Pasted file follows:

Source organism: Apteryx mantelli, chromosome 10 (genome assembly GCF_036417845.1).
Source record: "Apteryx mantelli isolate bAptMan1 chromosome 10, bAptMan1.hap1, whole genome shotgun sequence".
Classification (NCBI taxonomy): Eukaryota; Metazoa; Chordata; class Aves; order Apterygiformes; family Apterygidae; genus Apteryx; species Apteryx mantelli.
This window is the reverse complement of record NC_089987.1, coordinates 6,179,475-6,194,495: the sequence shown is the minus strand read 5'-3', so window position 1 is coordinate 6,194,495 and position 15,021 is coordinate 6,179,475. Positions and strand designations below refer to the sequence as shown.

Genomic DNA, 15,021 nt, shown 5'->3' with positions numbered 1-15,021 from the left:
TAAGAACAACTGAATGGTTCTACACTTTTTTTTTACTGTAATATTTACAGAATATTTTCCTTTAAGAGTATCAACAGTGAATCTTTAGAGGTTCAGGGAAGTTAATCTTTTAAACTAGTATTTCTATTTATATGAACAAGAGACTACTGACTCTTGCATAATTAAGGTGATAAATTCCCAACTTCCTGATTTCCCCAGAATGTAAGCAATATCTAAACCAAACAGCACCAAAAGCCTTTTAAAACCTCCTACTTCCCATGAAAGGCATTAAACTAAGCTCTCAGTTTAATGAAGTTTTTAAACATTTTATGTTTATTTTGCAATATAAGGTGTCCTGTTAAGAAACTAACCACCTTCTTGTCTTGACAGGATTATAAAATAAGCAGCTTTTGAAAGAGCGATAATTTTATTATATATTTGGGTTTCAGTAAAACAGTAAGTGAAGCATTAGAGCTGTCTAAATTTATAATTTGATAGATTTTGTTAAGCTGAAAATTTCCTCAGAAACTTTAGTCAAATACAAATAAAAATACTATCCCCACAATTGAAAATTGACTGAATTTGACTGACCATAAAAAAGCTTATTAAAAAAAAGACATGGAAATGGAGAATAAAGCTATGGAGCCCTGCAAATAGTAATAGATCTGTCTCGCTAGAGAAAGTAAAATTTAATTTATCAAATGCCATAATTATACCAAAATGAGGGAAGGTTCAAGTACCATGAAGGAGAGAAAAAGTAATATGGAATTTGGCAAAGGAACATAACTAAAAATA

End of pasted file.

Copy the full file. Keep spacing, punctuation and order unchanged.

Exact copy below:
Source organism: Apteryx mantelli, chromosome 10 (genome assembly GCF_036417845.1).
Source record: "Apteryx mantelli isolate bAptMan1 chromosome 10, bAptMan1.hap1, whole genome shotgun sequence".
Classification (NCBI taxonomy): Eukaryota; Metazoa; Chordata; class Aves; order Apterygiformes; family Apterygidae; genus Apteryx; species Apteryx mantelli.
This window is the reverse complement of record NC_089987.1, coordinates 6,179,475-6,194,495: the sequence shown is the minus strand read 5'-3', so window position 1 is coordinate 6,194,495 and position 15,021 is coordinate 6,179,475. Positions and strand designations below refer to the sequence as shown.

Genomic DNA, 15,021 nt, shown 5'->3' with positions numbered 1-15,021 from the left:
TAAGAACAACTGAATGGTTCTACACTTTTTTTTTACTGTAATATTTACAGAATATTTTCCTTTAAGAGTATCAACAGTGAATCTTTAGAGGTTCAGGGAAGTTAATCTTTTAAACTAGTATTTCTATTTATATGAACAAGAGACTACTGACTCTTGCATAATTAAGGTGATAAATTCCCAACTTCCTGATTTCCCCAGAATGTAAGCAATATCTAAACCAAACAGCACCAAAAGCCTTTTAAAACCTCCTACTTCCCATGAAAGGCATTAAACTAAGCTCTCAGTTTAATGAAGTTTTTAAACATTTTATGTTTATTTTGCAATATAAGGTGTCCTGTTAAGAAACTAACCACCTTCTTGTCTTGACAGGATTATAAAATAAGCAGCTTTTGAAAGAGCGATAATTTTATTATATATTTGGGTTTCAGTAAAACAGTAAGTGAAGCATTAGAGCTGTCTAAATTTATAATTTGATAGATTTTGTTAAGCTGAAAATTTCCTCAGAAACTTTAGTCAAATACAAATAAAAATACTATCCCCACAATTGAAAATTGACTGAATTTGACTGACCATAAAAAAGCTTATTAAAAAAAAGACATGGAAATGGAGAATAAAGCTATGGAGCCCTGCAAATAGTAATAGATCTGTCTCGCTAGAGAAAGTAAAATTTAATTTATCAAATGCCATAATTATACCAAAATGAGGGAAGGTTCAAGTACCATGAAGGAGAGAAAAAGTAATATGGAATTTGGCAAAGGAACATAACTAAAAATA